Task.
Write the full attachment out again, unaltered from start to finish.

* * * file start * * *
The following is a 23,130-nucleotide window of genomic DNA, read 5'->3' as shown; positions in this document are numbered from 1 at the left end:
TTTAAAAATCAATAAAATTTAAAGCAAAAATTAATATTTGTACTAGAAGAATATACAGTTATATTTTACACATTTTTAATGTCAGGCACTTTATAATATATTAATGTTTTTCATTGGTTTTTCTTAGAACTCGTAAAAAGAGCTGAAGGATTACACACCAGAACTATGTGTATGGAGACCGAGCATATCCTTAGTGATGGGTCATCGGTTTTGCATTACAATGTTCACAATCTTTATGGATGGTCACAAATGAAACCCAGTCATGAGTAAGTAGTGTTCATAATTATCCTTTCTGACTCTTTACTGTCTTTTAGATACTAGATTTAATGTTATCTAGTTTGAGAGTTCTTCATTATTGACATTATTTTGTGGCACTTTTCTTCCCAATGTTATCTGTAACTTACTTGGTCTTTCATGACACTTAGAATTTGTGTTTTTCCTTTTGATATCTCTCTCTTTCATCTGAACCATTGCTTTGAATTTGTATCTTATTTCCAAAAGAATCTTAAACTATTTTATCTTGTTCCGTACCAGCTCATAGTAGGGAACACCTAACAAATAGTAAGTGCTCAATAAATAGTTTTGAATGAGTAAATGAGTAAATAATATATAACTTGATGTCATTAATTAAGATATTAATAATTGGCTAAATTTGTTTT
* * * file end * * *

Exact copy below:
The following is a 23,130-nucleotide window of genomic DNA, read 5'->3' as shown; positions in this document are numbered from 1 at the left end:
TTTAAAAATCAATAAAATTTAAAGCAAAAATTAATATTTGTACTAGAAGAATATACAGTTATATTTTACACATTTTTAATGTCAGGCACTTTATAATATATTAATGTTTTTCATTGGTTTTTCTTAGAACTCGTAAAAAGAGCTGAAGGATTACACACCAGAACTATGTGTATGGAGACCGAGCATATCCTTAGTGATGGGTCATCGGTTTTGCATTACAATGTTCACAATCTTTATGGATGGTCACAAATGAAACCCAGTCATGAGTAAGTAGTGTTCATAATTATCCTTTCTGACTCTTTACTGTCTTTTAGATACTAGATTTAATGTTATCTAGTTTGAGAGTTCTTCATTATTGACATTATTTTGTGGCACTTTTCTTCCCAATGTTATCTGTAACTTACTTGGTCTTTCATGACACTTAGAATTTGTGTTTTTCCTTTTGATATCTCTCTCTTTCATCTGAACCATTGCTTTGAATTTGTATCTTATTTCCAAAAGAATCTTAAACTATTTTATCTTGTTCCGTACCAGCTCATAGTAGGGAACACCTAACAAATAGTAAGTGCTCAATAAATAGTTTTGAATGAGTAAATGAGTAAATAATATATAACTTGATGTCATTAATTAAGATATTAATAATTGGCTAAATTTGTTTT